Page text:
Erin Arden from Makerbot takes us through the various possible uses of the makerbot with some case studies.
Obviously it starts with a short promotional part on the digitizer and the replicator 2, pointing out this time how already having 3d printers was useful also to create their new products. The importance of 3d printing is to prototype projects and be certain they work as intended before spending money on injection moulds. Then it's time for other case studies.
The robo hand: not the first time we see it but the smiling boy with the 3d printed hand is always a happy sight.
Peeko monitor: sleep apnea device for infants that attaches to shirts. The nice thing is that the print can be stopped, electronics can be added and then the print restarted so the electronics are inclosed in the printed object. It's a new way of thinking.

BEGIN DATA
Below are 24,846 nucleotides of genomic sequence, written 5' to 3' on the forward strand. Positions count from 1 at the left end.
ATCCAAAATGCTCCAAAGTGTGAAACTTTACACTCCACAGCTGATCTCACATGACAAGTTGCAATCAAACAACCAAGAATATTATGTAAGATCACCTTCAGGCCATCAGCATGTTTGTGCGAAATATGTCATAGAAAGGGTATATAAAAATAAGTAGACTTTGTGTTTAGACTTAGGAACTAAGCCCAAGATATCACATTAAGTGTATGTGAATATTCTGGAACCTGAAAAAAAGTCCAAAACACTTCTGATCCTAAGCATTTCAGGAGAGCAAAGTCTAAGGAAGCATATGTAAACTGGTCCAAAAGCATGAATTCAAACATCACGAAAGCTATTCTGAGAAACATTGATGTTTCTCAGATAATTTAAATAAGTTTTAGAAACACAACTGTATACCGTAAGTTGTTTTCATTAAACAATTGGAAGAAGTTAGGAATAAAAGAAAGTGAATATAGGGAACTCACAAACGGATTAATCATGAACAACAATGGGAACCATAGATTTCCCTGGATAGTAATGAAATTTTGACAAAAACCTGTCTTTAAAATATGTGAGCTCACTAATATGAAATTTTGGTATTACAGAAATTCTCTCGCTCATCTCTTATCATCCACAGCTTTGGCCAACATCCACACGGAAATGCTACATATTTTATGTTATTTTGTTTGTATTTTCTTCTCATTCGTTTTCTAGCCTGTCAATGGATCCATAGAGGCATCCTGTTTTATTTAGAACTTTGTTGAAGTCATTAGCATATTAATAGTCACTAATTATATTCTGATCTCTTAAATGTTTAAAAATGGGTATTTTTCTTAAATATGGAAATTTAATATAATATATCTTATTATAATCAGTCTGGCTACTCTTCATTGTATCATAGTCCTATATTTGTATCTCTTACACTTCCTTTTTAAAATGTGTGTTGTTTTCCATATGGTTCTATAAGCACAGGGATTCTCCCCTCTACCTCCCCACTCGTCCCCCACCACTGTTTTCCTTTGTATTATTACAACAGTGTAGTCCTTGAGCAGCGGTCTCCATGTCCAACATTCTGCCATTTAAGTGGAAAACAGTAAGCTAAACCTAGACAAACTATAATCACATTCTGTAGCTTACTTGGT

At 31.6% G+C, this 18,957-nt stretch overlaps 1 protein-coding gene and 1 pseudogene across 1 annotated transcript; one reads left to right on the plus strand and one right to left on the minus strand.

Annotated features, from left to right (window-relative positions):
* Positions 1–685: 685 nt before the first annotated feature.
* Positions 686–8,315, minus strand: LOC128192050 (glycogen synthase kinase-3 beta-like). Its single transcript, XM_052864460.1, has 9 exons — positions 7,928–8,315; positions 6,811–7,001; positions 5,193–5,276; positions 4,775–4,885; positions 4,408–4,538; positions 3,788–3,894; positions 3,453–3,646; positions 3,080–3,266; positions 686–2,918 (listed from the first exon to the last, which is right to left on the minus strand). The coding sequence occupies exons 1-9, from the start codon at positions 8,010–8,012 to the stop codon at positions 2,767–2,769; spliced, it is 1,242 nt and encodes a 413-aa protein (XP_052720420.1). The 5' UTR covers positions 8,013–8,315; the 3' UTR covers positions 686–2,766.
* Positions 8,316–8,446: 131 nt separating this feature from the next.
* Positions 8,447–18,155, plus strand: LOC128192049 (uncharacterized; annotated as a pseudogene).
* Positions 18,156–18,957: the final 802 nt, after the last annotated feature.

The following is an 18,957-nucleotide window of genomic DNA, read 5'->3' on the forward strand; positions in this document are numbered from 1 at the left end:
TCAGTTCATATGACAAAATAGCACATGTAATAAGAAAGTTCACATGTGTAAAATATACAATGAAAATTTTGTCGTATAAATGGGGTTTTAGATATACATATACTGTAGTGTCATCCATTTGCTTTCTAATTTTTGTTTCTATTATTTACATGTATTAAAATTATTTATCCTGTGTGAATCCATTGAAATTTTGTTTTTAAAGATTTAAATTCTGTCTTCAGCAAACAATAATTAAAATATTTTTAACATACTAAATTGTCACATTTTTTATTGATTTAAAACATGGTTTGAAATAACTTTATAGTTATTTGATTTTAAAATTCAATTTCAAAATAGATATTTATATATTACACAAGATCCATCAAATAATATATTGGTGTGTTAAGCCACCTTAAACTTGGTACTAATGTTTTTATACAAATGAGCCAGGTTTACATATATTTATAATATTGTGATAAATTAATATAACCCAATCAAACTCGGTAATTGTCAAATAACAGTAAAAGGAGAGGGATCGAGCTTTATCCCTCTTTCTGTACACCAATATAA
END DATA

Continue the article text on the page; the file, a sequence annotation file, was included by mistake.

Chris Milnes instead does not stop at prototyping but manufactures his final product on the makerbot. It's a small object that easily helps out when using the Square on various phones without spending money on injection mould for a small amount of objects.
Cosmo Wenman shows you are not limited to plastic using the makerbot to prototype and then cast in bronze his replicas of the statues of the major museums.
Ford uses makerbots to prototype parts of his engines, and finally the Verlan dress, downloadable on thingiverse and printed in flexible filament.
Question time: some curiosities on dual extrusion and how to avoid messing up the object with the other extruder's color, how to change the temperature of both extruders to cope with different materials and to close up the speech Erin shows how to level the printer's plate as the object printing during the conference had not stuck appropriately and stopped midprint.